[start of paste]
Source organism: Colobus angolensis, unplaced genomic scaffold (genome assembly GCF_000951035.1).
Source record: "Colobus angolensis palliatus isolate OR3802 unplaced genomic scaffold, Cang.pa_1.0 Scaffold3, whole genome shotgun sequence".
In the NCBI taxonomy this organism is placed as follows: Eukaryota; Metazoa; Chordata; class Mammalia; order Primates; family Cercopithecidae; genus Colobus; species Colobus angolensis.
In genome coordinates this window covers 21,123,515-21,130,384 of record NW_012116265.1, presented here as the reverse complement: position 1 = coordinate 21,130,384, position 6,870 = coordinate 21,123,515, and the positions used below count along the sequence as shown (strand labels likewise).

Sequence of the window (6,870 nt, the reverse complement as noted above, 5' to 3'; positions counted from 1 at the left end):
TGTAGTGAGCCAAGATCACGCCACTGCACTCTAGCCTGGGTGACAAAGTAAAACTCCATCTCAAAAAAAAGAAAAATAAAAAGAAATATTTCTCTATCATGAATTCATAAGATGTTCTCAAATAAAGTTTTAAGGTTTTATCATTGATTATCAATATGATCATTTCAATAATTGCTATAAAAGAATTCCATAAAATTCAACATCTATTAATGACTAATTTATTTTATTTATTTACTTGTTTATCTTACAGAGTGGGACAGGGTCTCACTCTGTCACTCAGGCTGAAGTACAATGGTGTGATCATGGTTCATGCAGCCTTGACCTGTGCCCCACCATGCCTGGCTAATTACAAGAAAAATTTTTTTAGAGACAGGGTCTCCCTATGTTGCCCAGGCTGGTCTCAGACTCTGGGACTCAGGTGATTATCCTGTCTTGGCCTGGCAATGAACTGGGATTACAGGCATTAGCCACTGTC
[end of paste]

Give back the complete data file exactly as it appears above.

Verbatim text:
Source organism: Colobus angolensis, unplaced genomic scaffold (genome assembly GCF_000951035.1).
Source record: "Colobus angolensis palliatus isolate OR3802 unplaced genomic scaffold, Cang.pa_1.0 Scaffold3, whole genome shotgun sequence".
In the NCBI taxonomy this organism is placed as follows: Eukaryota; Metazoa; Chordata; class Mammalia; order Primates; family Cercopithecidae; genus Colobus; species Colobus angolensis.
In genome coordinates this window covers 21,123,515-21,130,384 of record NW_012116265.1, presented here as the reverse complement: position 1 = coordinate 21,130,384, position 6,870 = coordinate 21,123,515, and the positions used below count along the sequence as shown (strand labels likewise).

Sequence of the window (6,870 nt, the reverse complement as noted above, 5' to 3'; positions counted from 1 at the left end):
TGTAGTGAGCCAAGATCACGCCACTGCACTCTAGCCTGGGTGACAAAGTAAAACTCCATCTCAAAAAAAAGAAAAATAAAAAGAAATATTTCTCTATCATGAATTCATAAGATGTTCTCAAATAAAGTTTTAAGGTTTTATCATTGATTATCAATATGATCATTTCAATAATTGCTATAAAAGAATTCCATAAAATTCAACATCTATTAATGACTAATTTATTTTATTTATTTACTTGTTTATCTTACAGAGTGGGACAGGGTCTCACTCTGTCACTCAGGCTGAAGTACAATGGTGTGATCATGGTTCATGCAGCCTTGACCTGTGCCCCACCATGCCTGGCTAATTACAAGAAAAATTTTTTTAGAGACAGGGTCTCCCTATGTTGCCCAGGCTGGTCTCAGACTCTGGGACTCAGGTGATTATCCTGTCTTGGCCTGGCAATGAACTGGGATTACAGGCATTAGCCACTGTC